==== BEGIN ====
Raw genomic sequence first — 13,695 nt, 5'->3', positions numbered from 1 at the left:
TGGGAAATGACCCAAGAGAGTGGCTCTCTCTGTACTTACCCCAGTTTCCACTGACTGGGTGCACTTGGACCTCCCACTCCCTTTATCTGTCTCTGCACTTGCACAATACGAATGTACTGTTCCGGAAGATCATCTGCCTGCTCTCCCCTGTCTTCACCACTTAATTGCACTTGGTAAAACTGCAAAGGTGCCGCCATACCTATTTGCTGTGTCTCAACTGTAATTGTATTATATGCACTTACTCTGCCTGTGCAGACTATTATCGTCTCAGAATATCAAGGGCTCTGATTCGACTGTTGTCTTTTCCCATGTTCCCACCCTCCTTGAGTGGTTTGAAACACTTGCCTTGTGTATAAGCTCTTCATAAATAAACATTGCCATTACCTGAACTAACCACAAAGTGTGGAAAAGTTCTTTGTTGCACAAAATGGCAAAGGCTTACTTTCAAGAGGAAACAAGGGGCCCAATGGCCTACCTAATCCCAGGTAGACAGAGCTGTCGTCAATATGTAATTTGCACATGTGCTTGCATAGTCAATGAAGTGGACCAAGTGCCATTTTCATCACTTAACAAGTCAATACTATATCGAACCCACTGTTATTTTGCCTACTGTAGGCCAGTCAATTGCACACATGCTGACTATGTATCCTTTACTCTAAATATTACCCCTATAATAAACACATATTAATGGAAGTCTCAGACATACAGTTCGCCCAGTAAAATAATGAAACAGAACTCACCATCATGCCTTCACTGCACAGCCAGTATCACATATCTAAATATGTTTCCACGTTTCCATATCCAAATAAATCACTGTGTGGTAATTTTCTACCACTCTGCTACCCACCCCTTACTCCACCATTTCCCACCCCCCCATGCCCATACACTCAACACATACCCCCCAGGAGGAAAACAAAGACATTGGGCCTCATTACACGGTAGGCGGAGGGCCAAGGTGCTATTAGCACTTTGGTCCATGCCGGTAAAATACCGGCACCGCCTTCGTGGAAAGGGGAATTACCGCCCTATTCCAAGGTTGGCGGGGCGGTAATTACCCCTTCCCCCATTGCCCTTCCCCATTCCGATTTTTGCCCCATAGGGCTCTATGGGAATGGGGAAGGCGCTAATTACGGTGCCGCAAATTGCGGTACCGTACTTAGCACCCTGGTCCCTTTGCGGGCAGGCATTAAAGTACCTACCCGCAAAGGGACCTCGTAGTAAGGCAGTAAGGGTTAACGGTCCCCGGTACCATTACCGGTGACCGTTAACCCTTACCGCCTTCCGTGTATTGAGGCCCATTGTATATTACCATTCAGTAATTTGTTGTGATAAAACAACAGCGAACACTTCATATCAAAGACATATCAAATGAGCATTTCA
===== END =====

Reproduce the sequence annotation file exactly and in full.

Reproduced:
Raw genomic sequence first — 13,695 nt, 5'->3', positions numbered from 1 at the left:
TGGGAAATGACCCAAGAGAGTGGCTCTCTCTGTACTTACCCCAGTTTCCACTGACTGGGTGCACTTGGACCTCCCACTCCCTTTATCTGTCTCTGCACTTGCACAATACGAATGTACTGTTCCGGAAGATCATCTGCCTGCTCTCCCCTGTCTTCACCACTTAATTGCACTTGGTAAAACTGCAAAGGTGCCGCCATACCTATTTGCTGTGTCTCAACTGTAATTGTATTATATGCACTTACTCTGCCTGTGCAGACTATTATCGTCTCAGAATATCAAGGGCTCTGATTCGACTGTTGTCTTTTCCCATGTTCCCACCCTCCTTGAGTGGTTTGAAACACTTGCCTTGTGTATAAGCTCTTCATAAATAAACATTGCCATTACCTGAACTAACCACAAAGTGTGGAAAAGTTCTTTGTTGCACAAAATGGCAAAGGCTTACTTTCAAGAGGAAACAAGGGGCCCAATGGCCTACCTAATCCCAGGTAGACAGAGCTGTCGTCAATATGTAATTTGCACATGTGCTTGCATAGTCAATGAAGTGGACCAAGTGCCATTTTCATCACTTAACAAGTCAATACTATATCGAACCCACTGTTATTTTGCCTACTGTAGGCCAGTCAATTGCACACATGCTGACTATGTATCCTTTACTCTAAATATTACCCCTATAATAAACACATATTAATGGAAGTCTCAGACATACAGTTCGCCCAGTAAAATAATGAAACAGAACTCACCATCATGCCTTCACTGCACAGCCAGTATCACATATCTAAATATGTTTCCACGTTTCCATATCCAAATAAATCACTGTGTGGTAATTTTCTACCACTCTGCTACCCACCCCTTACTCCACCATTTCCCACCCCCCCATGCCCATACACTCAACACATACCCCCCAGGAGGAAAACAAAGACATTGGGCCTCATTACACGGTAGGCGGAGGGCCAAGGTGCTATTAGCACTTTGGTCCATGCCGGTAAAATACCGGCACCGCCTTCGTGGAAAGGGGAATTACCGCCCTATTCCAAGGTTGGCGGGGCGGTAATTACCCCTTCCCCCATTGCCCTTCCCCATTCCGATTTTTGCCCCATAGGGCTCTATGGGAATGGGGAAGGCGCTAATTACGGTGCCGCAAATTGCGGTACCGTACTTAGCACCCTGGTCCCTTTGCGGGCAGGCATTAAAGTACCTACCCGCAAAGGGACCTCGTAGTAAGGCAGTAAGGGTTAACGGTCCCCGGTACCATTACCGGTGACCGTTAACCCTTACCGCCTTCCGTGTATTGAGGCCCATTGTATATTACCATTCAGTAATTTGTTGTGATAAAACAACAGCGAACACTTCATATCAAAGACATATCAAATGAGCATTTCA